Book Review: Seven Blades in Black by Sam Sykes
I received a review copy from the publisher. This does not affect the contents of my review and all opinions are my own.
Mogsy’s Rating: 3 of 5 stars
Series: Book 1 of The Grave of Empires
Publisher: Orbit (April 9, 2019)
Length: 608 pages
I don’t think I enjoyed this one as most others, but honestly, I believe it had more to do with my mindset going in than anything to do with the book. Seven Blades in Black is rollicking action-packed epic fantasy full of spellbinding magic, tantalizing intrigue, and bloody violent battles—in other words, pretty much everything an avid reader of the genre could ask for. That said, it is also a heavy clunker of a book and there’s a lot going on, resulting in plenty of highs but also many lows when it comes to the story’s pacing and interest.
The main setting of the novel is an area of the world called the Scar, a continent that has been torn apart by a brutal war against the Empire and the Revolution since time immemorial. At the center of it all is our protagonist, a feisty mage by the name of Sal the Cacophony. Sal is known throughout these parts as a quick-witted gunslinger who rides a giant bird, carries a thunderous sentient hand cannon, and wields a sword named Jeff. She’s quick at the draw and sharp as a blade, but she also has plenty of issues including a massive chip on her shoulder and a vendetta against the mages who betrayed her.
At the beginning of the book, we find out that Sal has been captured by the Revolution, robbed of her weapons and magic, and is awaiting execution. Under interrogation, she recounts her story, gradually revealing the sequence of events which led her to begin her journey of vengeance and how it ended with a trail of destruction and death left in her wake.
Sitting at over 600 pages, this is definitely a book that requires a substantial time investment and a fair bit of patience. Others have been able binge this one in a couple of days, but for me it was a struggle to motivate myself to even pick it up on most occasions. But like I said from the outset, this probably had little to do with the book itself and everything to do with me. My goal had been to find a fun fantasy to read for the purposes of unwinding and de-stressing, and when I heard about the swashbuckling action and witty humor in this, I thought it would be perfect. And to be fair, it did provide a fair amount of entertainment and excitement in a general sense, though as I soon found out after I started reading, the story was also a lot more complicated and not as easygoing as I had expected.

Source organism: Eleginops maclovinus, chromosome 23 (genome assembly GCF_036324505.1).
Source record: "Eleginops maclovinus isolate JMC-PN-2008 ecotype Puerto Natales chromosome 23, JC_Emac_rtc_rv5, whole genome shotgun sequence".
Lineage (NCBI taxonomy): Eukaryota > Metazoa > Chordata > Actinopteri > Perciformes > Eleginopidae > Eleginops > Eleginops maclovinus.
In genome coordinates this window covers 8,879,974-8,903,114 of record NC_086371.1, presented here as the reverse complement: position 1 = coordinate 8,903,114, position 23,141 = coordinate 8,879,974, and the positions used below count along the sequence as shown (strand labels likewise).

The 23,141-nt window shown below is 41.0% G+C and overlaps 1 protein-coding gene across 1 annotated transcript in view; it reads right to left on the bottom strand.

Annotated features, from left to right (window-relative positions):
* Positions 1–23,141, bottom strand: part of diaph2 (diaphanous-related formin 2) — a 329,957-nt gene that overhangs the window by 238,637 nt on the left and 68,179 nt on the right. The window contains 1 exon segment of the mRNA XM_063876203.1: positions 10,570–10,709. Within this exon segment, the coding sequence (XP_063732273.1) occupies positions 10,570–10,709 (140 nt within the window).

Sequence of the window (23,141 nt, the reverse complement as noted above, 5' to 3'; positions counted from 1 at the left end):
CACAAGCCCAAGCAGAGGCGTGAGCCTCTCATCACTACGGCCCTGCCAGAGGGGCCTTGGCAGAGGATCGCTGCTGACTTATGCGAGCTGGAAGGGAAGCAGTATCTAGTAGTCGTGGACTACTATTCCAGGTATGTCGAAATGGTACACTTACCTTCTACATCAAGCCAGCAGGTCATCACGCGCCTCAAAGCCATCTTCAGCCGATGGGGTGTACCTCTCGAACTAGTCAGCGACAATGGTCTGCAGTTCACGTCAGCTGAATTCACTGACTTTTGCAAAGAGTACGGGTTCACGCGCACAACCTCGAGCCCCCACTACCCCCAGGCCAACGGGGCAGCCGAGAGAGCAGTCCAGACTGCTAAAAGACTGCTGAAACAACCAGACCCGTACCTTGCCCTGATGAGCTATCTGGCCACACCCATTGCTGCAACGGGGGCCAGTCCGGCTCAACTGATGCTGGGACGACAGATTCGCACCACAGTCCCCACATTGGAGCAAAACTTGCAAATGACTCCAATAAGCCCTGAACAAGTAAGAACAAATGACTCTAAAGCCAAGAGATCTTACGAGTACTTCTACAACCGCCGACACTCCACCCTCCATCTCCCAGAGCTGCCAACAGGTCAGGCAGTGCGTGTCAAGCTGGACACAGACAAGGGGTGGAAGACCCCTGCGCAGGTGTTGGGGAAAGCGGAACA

For one, the plot itself is fairly complex—gratuitously so, I felt at times. And while the time shifts were somewhat clever, there was also a forced quality to them, like I could feel the author’s hand in pushing the characters and events through to his desired storyline every step of the way. There were also numerous sections in the book that made me question whether they were really needed, like dense paragraphs of tortured melodramatic internal monologue or repetition of certain character or story themes. The thing is, lengthy books don’t typically pose a problem for me; usually when I find a doorstopper of an epic fantasy novel that is skillfully written and keeps me well engaged, I can breeze through them like any other. With this one though, there were certainly moments where I definitely felt the full brunt of its massive page-length and a mental countdown of how many pages I had left to go was on the back of my mind far more frequently than I would have liked.
Sal was also a difficult character to like. By design, she’s a cantankerous, belligerent piece of work. Now don’t get me wrong, I’ve certainly enjoyed my fair share of other “unlikeable” characters who come across endearing and charming even when they do nothing but act like jerks through the entire book. But something about Sal just rubbed me the wrong way. Her swagger, snark, and devil-may-care attitude seemed really artificial in the way she was written, and her anger and woe-is-me self-pity came across as overly dramatic. It made connecting to her nearly impossible, and once sympathizing with her became difficult, inevitably there also went much of my interest in Sal’s story or resolution of the conflict.
Again, I am very much a mood reader and I imagine I would have enjoyed this one a lot more had I been in the right frame of mind and more lenient towards some of the issues I mentioned. But as it was, I had expected a story line that flowed better and a more engaging conflict and main character. I will say however that the premise of Seven Blades in Black was unique, with a concept behind the main character that was solid and imaginative. The world-building was also phenomenal. For those reasons, I give this book 3 stars despite the weaknesses in the plot and story structure. To its credit, I do think that it managed to pull everything together for a great finale—perhaps not in time to wow me, but it did make me more open-minded to the possibility of checking out the next book (and I’ll know what state of mind to be in if I do)!